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I noticed many times that the import mod statement can be placed tightly before a call mod.something(). Though I noticed that usually developers put the import statement at the beginning of the source file. Is there a good reason for this?

I often use only a few functions from some module in particular place. It seems prettier to me to place the import statement tightly before the function call.

e.g.

# middle of the source file
import mod
mod.something()

What would you recommend and why?

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The PEP Style Guide calls for all imports to take place at the beginning of the module. This makes it easier for people to know what dependencies your module has, rather than having to dig through the entire source document. –  g.d.d.c Mar 12 '12 at 17:31
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See the section "Imports" in PEP 8. This is a question of style, so feel free to do what's most useful for you, but keep in mind that others working with your code might expect the imports up front. (Voting to close since I don't think there's a real answer to this question.) –  Sven Marnach Mar 12 '12 at 17:35
    
OK. I understand it, there are reasons for both styles. I like more when I don't have a bunch of imports at the beginning, but the reason for not to do it is good reason. –  xralf Mar 12 '12 at 18:27
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2 Answers

up vote 6 down vote accepted

One thing which can justify importing a module just before calling a function/using a class from that module is performance: sometimes initialization of a module can be expensive, because, for example, it involves loading and initializing a native library. If the code from a module is not always called, it can be a good idea to defer importing of that module until the last moment.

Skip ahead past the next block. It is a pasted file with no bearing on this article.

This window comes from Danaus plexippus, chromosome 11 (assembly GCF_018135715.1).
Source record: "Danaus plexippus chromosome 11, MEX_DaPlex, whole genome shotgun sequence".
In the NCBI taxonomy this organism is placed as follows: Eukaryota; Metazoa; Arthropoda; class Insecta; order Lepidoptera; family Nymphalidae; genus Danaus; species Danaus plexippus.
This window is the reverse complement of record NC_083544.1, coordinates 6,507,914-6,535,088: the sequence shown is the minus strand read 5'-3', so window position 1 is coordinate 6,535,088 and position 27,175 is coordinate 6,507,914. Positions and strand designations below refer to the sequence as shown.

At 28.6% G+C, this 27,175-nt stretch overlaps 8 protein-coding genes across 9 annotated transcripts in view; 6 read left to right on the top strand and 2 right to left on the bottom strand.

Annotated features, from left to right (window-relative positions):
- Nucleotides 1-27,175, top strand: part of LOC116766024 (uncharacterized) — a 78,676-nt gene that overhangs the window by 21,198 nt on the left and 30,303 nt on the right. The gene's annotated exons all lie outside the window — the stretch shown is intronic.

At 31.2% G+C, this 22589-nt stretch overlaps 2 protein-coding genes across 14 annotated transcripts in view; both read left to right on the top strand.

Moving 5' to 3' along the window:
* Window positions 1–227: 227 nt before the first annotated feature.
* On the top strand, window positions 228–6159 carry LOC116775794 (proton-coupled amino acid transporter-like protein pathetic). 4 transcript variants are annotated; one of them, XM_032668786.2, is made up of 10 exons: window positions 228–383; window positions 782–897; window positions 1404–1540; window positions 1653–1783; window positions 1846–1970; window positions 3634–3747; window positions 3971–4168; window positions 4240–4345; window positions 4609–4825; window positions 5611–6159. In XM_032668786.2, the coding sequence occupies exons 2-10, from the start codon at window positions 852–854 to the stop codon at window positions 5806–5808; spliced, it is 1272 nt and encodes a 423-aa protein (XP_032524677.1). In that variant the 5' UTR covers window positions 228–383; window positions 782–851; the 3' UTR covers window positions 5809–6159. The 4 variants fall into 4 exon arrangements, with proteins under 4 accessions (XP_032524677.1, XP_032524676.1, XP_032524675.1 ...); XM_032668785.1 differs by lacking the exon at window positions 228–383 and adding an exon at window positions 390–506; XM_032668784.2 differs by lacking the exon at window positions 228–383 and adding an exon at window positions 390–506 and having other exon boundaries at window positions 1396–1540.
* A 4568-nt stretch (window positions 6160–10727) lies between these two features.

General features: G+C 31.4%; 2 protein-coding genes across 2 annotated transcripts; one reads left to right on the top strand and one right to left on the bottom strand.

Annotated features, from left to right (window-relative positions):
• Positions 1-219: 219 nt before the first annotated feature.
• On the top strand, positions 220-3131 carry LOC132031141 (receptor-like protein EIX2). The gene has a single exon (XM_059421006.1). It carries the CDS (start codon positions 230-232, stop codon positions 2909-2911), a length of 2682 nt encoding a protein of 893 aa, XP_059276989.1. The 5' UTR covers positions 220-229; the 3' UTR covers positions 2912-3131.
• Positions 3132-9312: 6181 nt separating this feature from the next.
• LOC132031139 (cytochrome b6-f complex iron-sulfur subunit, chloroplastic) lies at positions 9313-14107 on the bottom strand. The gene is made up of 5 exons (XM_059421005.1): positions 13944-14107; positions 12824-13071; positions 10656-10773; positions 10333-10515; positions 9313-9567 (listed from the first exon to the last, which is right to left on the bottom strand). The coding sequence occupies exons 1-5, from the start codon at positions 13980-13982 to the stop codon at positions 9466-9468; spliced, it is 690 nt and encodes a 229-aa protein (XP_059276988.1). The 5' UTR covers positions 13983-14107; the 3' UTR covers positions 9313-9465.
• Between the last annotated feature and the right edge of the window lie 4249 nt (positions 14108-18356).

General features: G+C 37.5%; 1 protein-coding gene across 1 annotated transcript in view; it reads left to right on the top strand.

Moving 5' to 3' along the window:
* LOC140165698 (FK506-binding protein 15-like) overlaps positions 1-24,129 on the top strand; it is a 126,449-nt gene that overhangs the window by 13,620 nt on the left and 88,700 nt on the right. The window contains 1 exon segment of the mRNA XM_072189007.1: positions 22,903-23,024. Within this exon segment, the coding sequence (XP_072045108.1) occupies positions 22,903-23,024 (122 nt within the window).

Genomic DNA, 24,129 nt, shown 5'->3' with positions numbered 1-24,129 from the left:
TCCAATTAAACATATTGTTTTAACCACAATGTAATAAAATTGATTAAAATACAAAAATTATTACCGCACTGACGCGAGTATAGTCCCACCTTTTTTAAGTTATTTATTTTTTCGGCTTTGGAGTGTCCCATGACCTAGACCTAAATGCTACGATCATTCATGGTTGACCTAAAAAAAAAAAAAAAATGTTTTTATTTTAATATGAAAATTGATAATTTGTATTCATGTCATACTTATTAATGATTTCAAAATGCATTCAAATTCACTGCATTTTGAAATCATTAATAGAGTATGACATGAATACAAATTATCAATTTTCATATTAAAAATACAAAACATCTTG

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Good reason. Actually I'm using really one function from a few modules and like this instead of cluttering the beginning with importing many little helpers –  xralf Mar 12 '12 at 18:30
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May as well move my comment here as an answer, though it feels a little redundant.

The PEP Style Guide calls for all imports to take place at the beginning of the module. This makes it easier for people to know what dependencies your module has, rather than having to dig through the entire source document.

As a caveat - on the rare occasion that an import would cause an error (circular imports are the best example of this) you can import immediately before you use some functionality. Generally speaking, however, this is bad form. If you are required to import somewhere other than the top of your module it usually indicates a design flaw.

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Your answer is helpful and makes the result more complete, thanks. –  xralf Mar 12 '12 at 18:31
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